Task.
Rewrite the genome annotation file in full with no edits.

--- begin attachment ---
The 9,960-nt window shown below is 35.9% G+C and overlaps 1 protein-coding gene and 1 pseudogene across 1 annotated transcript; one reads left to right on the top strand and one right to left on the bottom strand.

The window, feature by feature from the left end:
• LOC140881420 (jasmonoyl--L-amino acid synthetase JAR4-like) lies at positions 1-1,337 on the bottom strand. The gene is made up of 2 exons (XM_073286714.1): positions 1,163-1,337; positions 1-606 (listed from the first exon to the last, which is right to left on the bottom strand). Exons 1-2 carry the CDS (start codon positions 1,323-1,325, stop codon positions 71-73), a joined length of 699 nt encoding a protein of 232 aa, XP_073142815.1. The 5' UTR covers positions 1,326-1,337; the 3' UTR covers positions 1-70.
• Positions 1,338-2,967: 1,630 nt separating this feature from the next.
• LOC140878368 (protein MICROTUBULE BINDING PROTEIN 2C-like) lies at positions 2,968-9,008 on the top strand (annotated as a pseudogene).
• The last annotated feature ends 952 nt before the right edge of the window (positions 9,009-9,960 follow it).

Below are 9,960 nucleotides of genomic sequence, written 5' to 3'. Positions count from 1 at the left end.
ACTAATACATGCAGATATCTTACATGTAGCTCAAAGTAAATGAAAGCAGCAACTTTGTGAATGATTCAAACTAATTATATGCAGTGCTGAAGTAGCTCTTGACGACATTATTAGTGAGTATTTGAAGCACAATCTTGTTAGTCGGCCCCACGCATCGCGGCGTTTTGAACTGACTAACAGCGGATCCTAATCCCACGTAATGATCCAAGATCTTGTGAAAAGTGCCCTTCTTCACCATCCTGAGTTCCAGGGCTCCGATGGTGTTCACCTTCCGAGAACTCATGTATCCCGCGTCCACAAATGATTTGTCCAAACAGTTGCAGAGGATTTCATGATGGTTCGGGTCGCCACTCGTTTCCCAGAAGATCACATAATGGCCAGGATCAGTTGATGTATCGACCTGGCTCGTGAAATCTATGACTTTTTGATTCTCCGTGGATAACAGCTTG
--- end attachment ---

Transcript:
The 9,960-nt window shown below is 35.9% G+C and overlaps 1 protein-coding gene and 1 pseudogene across 1 annotated transcript; one reads left to right on the top strand and one right to left on the bottom strand.

The window, feature by feature from the left end:
• LOC140881420 (jasmonoyl--L-amino acid synthetase JAR4-like) lies at positions 1-1,337 on the bottom strand. The gene is made up of 2 exons (XM_073286714.1): positions 1,163-1,337; positions 1-606 (listed from the first exon to the last, which is right to left on the bottom strand). Exons 1-2 carry the CDS (start codon positions 1,323-1,325, stop codon positions 71-73), a joined length of 699 nt encoding a protein of 232 aa, XP_073142815.1. The 5' UTR covers positions 1,326-1,337; the 3' UTR covers positions 1-70.
• Positions 1,338-2,967: 1,630 nt separating this feature from the next.
• LOC140878368 (protein MICROTUBULE BINDING PROTEIN 2C-like) lies at positions 2,968-9,008 on the top strand (annotated as a pseudogene).
• The last annotated feature ends 952 nt before the right edge of the window (positions 9,009-9,960 follow it).

Below are 9,960 nucleotides of genomic sequence, written 5' to 3'. Positions count from 1 at the left end.
ACTAATACATGCAGATATCTTACATGTAGCTCAAAGTAAATGAAAGCAGCAACTTTGTGAATGATTCAAACTAATTATATGCAGTGCTGAAGTAGCTCTTGACGACATTATTAGTGAGTATTTGAAGCACAATCTTGTTAGTCGGCCCCACGCATCGCGGCGTTTTGAACTGACTAACAGCGGATCCTAATCCCACGTAATGATCCAAGATCTTGTGAAAAGTGCCCTTCTTCACCATCCTGAGTTCCAGGGCTCCGATGGTGTTCACCTTCCGAGAACTCATGTATCCCGCGTCCACAAATGATTTGTCCAAACAGTTGCAGAGGATTTCATGATGGTTCGGGTCGCCACTCGTTTCCCAGAAGATCACATAATGGCCAGGATCAGTTGATGTATCGACCTGGCTCGTGAAATCTATGACTTTTTGATTCTCCGTGGATAACAGCTTG